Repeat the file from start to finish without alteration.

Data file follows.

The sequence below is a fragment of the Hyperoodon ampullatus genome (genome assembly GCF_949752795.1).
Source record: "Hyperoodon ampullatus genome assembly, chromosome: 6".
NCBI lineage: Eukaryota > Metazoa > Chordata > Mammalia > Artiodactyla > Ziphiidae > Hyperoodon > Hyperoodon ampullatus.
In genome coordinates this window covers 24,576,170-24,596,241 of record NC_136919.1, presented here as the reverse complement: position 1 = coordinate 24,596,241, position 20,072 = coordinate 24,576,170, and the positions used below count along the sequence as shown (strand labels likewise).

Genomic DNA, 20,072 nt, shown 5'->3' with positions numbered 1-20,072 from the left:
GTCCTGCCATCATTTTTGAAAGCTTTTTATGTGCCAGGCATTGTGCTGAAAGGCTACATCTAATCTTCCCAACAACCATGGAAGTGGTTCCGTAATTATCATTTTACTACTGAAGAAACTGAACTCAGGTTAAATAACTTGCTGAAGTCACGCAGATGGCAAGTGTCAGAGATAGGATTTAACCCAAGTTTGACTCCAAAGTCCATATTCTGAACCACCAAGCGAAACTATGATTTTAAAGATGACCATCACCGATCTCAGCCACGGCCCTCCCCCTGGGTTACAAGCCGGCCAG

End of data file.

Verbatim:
The sequence below is a fragment of the Hyperoodon ampullatus genome (genome assembly GCF_949752795.1).
Source record: "Hyperoodon ampullatus genome assembly, chromosome: 6".
NCBI lineage: Eukaryota > Metazoa > Chordata > Mammalia > Artiodactyla > Ziphiidae > Hyperoodon > Hyperoodon ampullatus.
In genome coordinates this window covers 24,576,170-24,596,241 of record NC_136919.1, presented here as the reverse complement: position 1 = coordinate 24,596,241, position 20,072 = coordinate 24,576,170, and the positions used below count along the sequence as shown (strand labels likewise).

Genomic DNA, 20,072 nt, shown 5'->3' with positions numbered 1-20,072 from the left:
GTCCTGCCATCATTTTTGAAAGCTTTTTATGTGCCAGGCATTGTGCTGAAAGGCTACATCTAATCTTCCCAACAACCATGGAAGTGGTTCCGTAATTATCATTTTACTACTGAAGAAACTGAACTCAGGTTAAATAACTTGCTGAAGTCACGCAGATGGCAAGTGTCAGAGATAGGATTTAACCCAAGTTTGACTCCAAAGTCCATATTCTGAACCACCAAGCGAAACTATGATTTTAAAGATGACCATCACCGATCTCAGCCACGGCCCTCCCCCTGGGTTACAAGCCGGCCAG